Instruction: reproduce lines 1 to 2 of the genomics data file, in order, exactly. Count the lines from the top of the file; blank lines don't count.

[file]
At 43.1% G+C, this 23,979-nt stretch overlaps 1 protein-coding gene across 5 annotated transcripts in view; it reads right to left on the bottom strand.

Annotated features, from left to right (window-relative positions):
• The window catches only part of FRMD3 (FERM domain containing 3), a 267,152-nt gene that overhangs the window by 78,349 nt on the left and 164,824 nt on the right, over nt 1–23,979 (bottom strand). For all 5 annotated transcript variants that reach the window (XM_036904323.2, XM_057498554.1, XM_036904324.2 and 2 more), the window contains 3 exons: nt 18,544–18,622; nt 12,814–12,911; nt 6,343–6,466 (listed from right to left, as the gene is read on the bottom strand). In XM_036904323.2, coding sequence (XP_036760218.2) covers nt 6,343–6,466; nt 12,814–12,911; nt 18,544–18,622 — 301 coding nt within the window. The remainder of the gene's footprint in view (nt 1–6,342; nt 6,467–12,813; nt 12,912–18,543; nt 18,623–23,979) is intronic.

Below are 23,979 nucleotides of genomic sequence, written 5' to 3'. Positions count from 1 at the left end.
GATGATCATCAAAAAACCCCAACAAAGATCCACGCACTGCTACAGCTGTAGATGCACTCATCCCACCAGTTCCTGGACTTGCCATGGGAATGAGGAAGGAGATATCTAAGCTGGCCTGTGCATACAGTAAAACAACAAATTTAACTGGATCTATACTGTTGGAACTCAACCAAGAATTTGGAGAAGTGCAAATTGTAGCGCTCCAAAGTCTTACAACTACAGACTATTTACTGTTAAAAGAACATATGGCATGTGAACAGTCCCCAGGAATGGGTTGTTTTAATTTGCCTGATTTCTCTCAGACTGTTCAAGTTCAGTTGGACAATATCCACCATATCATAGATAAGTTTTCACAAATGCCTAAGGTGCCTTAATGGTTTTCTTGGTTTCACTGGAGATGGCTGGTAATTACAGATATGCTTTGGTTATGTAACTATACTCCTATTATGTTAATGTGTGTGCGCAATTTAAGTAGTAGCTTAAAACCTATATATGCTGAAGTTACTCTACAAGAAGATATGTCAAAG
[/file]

At 43.1% G+C, this 23,979-nt stretch overlaps 1 protein-coding gene across 5 annotated transcripts in view; it reads right to left on the bottom strand.

Annotated features, from left to right (window-relative positions):